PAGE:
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Drosophila SAF-B Links the Nuclear Matrix, Chromosomes, and Transcriptional Activity

Authors
Journal
PLoS ONE
1932-6203
Publisher
Public Library of Science
Publication Date
Volume
5
Issue
4
Identifiers
DOI: 10.1371/journal.pone.0010248
Keywords
  • Research Article
  • Cell Biology/Gene Expression
  • Cell Biology/Nuclear Structure And Function
  • Genetics And Genomics/Nuclear Structure And Function
Disciplines
  • Biology
  • Medicine

Abstract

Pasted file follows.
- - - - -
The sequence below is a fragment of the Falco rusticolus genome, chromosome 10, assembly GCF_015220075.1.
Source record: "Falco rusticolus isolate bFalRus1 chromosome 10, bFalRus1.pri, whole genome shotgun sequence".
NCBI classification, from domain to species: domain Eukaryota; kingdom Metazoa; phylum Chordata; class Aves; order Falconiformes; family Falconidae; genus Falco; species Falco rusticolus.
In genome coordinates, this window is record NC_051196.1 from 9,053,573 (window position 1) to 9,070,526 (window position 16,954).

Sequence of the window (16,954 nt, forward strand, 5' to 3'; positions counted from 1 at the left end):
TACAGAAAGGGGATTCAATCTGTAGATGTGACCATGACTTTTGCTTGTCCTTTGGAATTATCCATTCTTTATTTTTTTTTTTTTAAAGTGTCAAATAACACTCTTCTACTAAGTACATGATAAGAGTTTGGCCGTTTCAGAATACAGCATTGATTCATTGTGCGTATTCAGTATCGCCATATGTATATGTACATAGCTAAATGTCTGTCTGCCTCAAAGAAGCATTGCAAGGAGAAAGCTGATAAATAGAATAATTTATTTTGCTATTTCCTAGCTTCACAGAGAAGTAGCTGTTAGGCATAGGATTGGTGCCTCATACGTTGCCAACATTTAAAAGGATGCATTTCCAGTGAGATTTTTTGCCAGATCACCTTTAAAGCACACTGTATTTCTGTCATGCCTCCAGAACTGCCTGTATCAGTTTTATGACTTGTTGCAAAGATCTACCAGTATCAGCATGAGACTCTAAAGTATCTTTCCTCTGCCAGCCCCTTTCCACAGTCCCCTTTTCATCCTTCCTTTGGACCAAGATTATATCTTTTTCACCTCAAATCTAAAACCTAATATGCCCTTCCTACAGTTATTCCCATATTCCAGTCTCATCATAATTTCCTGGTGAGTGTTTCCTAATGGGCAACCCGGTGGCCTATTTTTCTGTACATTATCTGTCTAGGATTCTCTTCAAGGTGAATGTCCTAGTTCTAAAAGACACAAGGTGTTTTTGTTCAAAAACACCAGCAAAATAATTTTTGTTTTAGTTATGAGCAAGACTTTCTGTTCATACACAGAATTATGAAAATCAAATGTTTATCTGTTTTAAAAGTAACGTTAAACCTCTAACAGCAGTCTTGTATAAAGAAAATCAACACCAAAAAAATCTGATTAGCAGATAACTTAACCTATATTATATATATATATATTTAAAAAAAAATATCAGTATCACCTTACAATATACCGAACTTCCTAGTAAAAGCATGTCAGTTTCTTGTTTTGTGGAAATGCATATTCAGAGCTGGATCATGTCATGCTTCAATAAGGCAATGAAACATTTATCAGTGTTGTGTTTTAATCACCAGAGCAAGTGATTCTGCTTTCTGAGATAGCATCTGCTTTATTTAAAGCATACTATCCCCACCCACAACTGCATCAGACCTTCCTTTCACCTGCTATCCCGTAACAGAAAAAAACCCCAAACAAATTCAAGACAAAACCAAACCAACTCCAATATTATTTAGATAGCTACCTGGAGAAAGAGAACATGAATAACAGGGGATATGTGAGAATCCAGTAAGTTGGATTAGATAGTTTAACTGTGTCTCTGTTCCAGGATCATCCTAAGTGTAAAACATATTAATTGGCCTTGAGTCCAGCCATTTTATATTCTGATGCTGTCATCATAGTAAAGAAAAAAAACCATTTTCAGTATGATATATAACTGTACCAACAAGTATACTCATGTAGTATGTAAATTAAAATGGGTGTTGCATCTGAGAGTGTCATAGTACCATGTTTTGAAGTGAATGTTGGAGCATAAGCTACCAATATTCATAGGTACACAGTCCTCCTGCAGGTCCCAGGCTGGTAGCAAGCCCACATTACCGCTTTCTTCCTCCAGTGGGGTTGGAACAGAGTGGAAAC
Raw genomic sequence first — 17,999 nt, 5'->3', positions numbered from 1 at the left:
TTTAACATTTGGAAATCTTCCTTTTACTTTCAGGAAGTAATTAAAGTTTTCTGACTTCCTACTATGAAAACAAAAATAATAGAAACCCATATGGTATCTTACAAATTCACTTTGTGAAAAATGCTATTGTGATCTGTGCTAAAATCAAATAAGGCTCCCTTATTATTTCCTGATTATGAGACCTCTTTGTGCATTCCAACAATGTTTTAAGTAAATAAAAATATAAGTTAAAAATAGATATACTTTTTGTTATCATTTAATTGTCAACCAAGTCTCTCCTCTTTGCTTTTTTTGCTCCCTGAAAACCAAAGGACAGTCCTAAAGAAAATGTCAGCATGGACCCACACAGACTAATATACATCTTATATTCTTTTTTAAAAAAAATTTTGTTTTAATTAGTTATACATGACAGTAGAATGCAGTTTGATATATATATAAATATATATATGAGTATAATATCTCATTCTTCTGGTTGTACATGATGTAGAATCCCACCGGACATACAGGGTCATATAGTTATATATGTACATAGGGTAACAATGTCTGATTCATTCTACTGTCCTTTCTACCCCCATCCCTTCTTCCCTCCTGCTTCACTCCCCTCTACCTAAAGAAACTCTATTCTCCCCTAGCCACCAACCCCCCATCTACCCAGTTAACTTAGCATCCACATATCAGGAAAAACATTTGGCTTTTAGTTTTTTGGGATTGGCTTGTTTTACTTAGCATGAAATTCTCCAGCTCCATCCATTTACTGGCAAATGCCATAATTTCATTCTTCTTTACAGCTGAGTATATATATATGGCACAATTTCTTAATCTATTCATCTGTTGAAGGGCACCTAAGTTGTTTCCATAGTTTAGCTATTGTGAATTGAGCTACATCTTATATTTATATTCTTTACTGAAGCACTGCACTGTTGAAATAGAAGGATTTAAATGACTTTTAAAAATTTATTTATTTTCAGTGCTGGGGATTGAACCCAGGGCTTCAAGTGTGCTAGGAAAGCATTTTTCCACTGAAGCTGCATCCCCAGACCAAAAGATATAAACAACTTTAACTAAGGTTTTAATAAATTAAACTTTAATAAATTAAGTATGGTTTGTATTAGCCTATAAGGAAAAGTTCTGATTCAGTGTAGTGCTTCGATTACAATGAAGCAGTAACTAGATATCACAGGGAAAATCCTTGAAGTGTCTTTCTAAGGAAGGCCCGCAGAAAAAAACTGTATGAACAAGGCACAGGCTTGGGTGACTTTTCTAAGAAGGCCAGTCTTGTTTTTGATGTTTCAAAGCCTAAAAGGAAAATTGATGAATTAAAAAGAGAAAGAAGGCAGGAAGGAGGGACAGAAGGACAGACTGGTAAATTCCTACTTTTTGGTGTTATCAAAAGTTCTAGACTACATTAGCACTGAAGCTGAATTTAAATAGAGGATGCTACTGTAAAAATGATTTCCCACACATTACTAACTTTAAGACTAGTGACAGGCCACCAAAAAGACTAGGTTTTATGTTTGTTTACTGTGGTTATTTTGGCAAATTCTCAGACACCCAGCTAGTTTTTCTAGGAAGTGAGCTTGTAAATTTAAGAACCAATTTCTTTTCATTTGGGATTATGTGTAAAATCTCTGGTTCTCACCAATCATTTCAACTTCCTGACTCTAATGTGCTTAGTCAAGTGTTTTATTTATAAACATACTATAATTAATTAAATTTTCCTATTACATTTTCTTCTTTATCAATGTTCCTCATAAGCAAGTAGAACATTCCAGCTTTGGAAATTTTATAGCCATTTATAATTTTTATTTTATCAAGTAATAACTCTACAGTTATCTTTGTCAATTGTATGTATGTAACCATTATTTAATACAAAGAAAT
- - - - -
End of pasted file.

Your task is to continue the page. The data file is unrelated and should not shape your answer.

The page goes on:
Induction of gene expression is correlated with alterations in nuclear organization, including proximity to other active genes, to the nuclear cortex, and to cytologically distinct domains of the nucleus. Chromosomes are tethered to the insoluble nuclear scaffold/matrix through interaction with Scaffold/Matrix Attachment Region (SAR/MAR) binding proteins. Identification and characterization of proteins involved in establishing or maintaining chromosome-scaffold interactions is necessary to understand how the nucleus is organized and how dynamic changes in attachment are correlated with alterations in gene expression. We identified and characterized one such scaffold attachment factor, a Drosophila homolog of mammalian SAF-B. The large nuclei and chromosomes of Drosophila have allowed us to show that SAF-B inhabits distinct subnuclear compartments, forms weblike continua in nuclei of salivary glands, and interacts with discrete chromosomal loci in interphase nuclei. These interactions appear mediated either by DNA-protein interactions, or through RNA-protein interactions that can be altered during changes in gene expression programs. Extraction of soluble nuclear proteins and DNA leaves SAF-B intact, showing that this scaffold/matrix-attachment protein is a durable component of the nuclear matrix. Together, we have shown that SAF-B links the nuclear scaffold, chromosomes, and transcriptional activity.

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